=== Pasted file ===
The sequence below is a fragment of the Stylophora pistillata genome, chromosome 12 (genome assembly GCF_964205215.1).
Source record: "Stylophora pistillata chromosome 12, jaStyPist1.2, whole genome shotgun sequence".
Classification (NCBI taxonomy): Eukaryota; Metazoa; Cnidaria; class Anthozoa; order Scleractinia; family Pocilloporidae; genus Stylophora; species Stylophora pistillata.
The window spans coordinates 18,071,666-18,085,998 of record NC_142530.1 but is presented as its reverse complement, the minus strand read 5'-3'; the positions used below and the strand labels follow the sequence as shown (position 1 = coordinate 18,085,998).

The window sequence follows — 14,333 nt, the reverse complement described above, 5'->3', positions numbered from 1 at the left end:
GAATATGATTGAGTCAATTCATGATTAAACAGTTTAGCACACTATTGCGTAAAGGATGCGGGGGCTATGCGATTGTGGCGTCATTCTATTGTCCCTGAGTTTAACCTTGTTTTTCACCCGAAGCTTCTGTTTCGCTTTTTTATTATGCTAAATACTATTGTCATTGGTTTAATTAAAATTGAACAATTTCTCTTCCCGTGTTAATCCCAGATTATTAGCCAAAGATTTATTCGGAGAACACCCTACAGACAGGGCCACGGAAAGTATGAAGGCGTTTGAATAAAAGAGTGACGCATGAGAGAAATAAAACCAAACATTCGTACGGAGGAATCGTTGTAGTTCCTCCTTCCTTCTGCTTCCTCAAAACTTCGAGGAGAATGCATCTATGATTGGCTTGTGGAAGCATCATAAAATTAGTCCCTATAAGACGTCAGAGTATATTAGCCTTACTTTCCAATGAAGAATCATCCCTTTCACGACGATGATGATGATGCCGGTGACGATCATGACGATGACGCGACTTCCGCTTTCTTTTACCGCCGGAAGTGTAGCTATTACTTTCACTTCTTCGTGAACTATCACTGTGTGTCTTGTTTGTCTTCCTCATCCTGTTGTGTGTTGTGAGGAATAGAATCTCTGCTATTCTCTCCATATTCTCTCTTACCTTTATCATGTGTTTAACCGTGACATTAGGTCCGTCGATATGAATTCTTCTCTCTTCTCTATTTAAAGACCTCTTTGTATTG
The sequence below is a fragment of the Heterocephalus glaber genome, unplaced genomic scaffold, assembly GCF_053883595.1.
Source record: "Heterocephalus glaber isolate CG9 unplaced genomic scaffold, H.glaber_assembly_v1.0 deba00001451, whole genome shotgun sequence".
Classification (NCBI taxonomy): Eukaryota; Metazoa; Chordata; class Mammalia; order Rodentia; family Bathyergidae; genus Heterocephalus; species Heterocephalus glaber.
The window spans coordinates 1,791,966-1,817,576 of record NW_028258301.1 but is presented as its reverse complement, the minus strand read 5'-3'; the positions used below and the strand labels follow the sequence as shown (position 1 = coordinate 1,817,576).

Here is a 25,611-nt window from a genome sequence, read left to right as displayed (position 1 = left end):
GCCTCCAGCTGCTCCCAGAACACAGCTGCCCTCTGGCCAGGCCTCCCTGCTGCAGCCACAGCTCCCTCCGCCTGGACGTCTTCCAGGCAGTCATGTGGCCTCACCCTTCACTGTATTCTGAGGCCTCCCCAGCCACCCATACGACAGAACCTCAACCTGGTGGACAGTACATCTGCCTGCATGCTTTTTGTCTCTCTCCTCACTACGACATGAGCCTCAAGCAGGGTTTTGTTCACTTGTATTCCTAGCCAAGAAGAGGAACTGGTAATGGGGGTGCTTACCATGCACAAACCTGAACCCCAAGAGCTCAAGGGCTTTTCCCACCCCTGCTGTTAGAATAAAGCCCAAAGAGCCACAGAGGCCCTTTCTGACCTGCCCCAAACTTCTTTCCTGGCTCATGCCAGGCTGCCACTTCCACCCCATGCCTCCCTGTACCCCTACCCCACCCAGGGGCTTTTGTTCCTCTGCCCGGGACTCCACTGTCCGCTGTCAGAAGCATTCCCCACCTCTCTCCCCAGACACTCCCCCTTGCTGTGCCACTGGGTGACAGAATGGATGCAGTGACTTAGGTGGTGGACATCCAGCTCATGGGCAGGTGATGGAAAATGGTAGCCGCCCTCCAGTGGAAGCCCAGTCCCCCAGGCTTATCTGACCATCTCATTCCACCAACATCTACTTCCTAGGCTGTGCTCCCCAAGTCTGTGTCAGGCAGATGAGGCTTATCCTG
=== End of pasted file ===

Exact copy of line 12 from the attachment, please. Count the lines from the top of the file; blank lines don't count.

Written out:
GCCTCCAGCTGCTCCCAGAACACAGCTGCCCTCTGGCCAGGCCTCCCTGCTGCAGCCACAGCTCCCTCCGCCTGGACGTCTTCCAGGCAGTCATGTGGCCTCACCCTTCACTGTATTCTGAGGCCTCCCCAGCCACCCATACGACAGAACCTCAACCTGGTGGACAGTACATCTGCCTGCATGCTTTTTGTCTCTCTCCTCACTACGACATGAGCCTCAAGCAGGGTTTTGTTCACTTGTATTCCTAGCCAAGAAGAGGAACTGGTAATGGGGGTGCTTACCATGCACAAACCTGAACCCCAAGAGCTCAAGGGCTTTTCCCACCCCTGCTGTTAGAATAAAGCCCAAAGAGCCACAGAGGCCCTTTCTGACCTGCCCCAAACTTCTTTCCTGGCTCATGCCAGGCTGCCACTTCCACCCCATGCCTCCCTGTACCCCTACCCCACCCAGGGGCTTTTGTTCCTCTGCCCGGGACTCCACTGTCCGCTGTCAGAAGCATTCCCCACCTCTCTCCCCAGACACTCCCCCTTGCTGTGCCACTGGGTGACAGAATGGATGCAGTGACTTAGGTGGTGGACATCCAGCTCATGGGCAGGTGATGGAAAATGGTAGCCGCCCTCCAGTGGAAGCCCAGTCCCCCAGGCTTATCTGACCATCTCATTCCACCAACATCTACTTCCTAGGCTGTGCTCCCCAAGTCTGTGTCAGGCAGATGAGGCTTATCCTG